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The world's biggest economies, like the United States, China, India, and the European Union, have put increasingly tough emissions standards on vehicles - one of the largest sources of carbon emissions.
Last week, the European Union slapped Germany's "Big Four" legacy automakers - Volkswagen, BMW, Audi, and Porsche - with fines totaling $1 billion for running afoul of EU standards.
European regulators alleged the companies colluded for more than five years to avoid competing to advance cleaner emissions technology in diesel engines. The EU regulation sets minimum standards for diesel emissions, in expectation that automakers would compete with one another to lower emissions.
Instead, the car manufacturers worked together to stifle competition - their lawyers admitted as much and agreed to settle.
Now, many of these companies have been fined before, for things like price-fixing. But this is the first time ever that the EU has dropped the hammer over technology, and it sets a precedent for legacy automakers across the globe; they should be worried.
It's a new ballgame out there, all over the world.
Everything Is Changing for Carmakers
Back in February, some research out of Morgan Stanley caught my eye. The message and takeaway were pretty earth-shaking, but I'm not sure how many other eyes it caught because the note was more or less buried on the internet.
A Morgan Stanley auto industry analyst wrote, "We believe the market may be ascribing zero (or even negative) value for internal combustion engine-derived revenues at GM and Ford." Let that sink in for a second: Traditional engines, gas-powered cars, might very well be a liability - a drag on automakers' balance sheets and stock prices. The analysis bluntly said that gasoline engines could very well be a money-losing idea by 2030.
The big American automakers, unlike the Germans, apparently, are embracing EVs and the technology that comes along with them. General Motors Co. (NYSE: GM) has even committed to stop selling tailpipe-emitting vehicles by 2035. Ford Motor Co. (NYSE: F) hasn't gone quite that far, but it's taken some bold, definitive steps toward EV technology.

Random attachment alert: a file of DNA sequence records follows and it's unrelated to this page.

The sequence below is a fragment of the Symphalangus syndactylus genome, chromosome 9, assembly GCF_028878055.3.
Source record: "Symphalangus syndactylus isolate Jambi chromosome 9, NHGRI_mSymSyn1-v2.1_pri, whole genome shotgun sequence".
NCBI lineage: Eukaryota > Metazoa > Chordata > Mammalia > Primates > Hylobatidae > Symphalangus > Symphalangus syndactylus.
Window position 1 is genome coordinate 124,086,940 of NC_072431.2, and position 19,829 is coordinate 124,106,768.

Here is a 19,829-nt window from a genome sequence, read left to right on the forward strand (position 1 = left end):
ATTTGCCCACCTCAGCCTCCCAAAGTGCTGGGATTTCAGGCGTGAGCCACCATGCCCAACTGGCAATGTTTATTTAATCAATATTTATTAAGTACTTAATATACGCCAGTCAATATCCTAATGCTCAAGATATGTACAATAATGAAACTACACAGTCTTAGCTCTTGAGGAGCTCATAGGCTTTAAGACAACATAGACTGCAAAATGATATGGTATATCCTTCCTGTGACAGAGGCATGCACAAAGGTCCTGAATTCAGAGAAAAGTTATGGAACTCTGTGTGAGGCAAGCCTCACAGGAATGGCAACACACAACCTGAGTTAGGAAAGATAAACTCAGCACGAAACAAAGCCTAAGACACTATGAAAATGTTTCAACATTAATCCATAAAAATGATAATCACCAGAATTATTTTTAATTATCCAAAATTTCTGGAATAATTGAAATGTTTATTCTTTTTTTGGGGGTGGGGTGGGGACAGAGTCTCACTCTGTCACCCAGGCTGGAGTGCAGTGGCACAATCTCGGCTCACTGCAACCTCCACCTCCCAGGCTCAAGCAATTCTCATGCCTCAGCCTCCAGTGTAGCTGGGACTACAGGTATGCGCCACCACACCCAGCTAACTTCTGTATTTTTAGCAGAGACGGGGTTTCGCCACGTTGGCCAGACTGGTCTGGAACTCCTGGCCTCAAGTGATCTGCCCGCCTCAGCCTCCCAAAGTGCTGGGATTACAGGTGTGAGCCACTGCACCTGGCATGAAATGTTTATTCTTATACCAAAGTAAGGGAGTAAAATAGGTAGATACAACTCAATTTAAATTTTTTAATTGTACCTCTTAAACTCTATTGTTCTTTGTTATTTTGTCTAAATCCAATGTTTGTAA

Investors who recognize a huge profit opportunity when they see it have rewarded these companies for their forward thinking on EVs; Ford stock is up more than 66% year to date, and GM is up 44%.
And of course, I've made some recommendations there, too - there's still room in a lot of portfolios for legacy carmakers who've committed to making the transition to electric.
But I think the profits from "native" EV makers could be even better, and that's where today's recommendation, NIO Inc. ADR (NYSE: NIO), comes in.
Why Right Now Is the Time to Move on NIO
NIO is one of China's biggest EV makers right now, and it's a major player in the autonomous vehicle (AV) race, too.
The stock is having a "buyable moment."
Lots of U.S.-listed Chinese stocks have sold off recently because of investor concerns over a supposed Beijing-led "crackdown" on Chinese companies trading on the big American exchanges, but here's the thing: Virtually nothing has happened since word of the so-called "crackdown" broke more than a week ago. Seems the Chinese government's bark is worse than its bite.
China has launched "cybersecurity reviews" of data-centric firms listing in New York, but that's about it - and besides, NIO makes electric cars, not apps.
NIO shares have actually sold off 5% or so over the past two days, but they're down less than $1 for the month, just touching on their 50- and 200-day moving averages. The stock actually went through a Death Cross last month, but it's begun recovering.
At the company's recent "Power Day mini-roadshow," the company announced plans to accelerate its battery swap service, whereby it swaps customers' discharged EV batteries for fresh ones. Right now, around 30% of its customers live within two miles of one of NIO's "Swap Stations." The company wants to bump that number up to 90% by 2025.
The EV market in China is growing more quickly than the American market; China is home to more than 44% of all EVs in the world, and sales are growing at 36% a year, which suggests a big, long-term boost to the company's bottom lines. NIO has plans to start selling EVs outside of China, with the most likely target being the European Union.
NIO is only one must-own stock in the new, red-hot EV space. This sector deserves every investor's attention.
About the Author
Andrew Keene is a globally known trader and a renowned expert on all things options.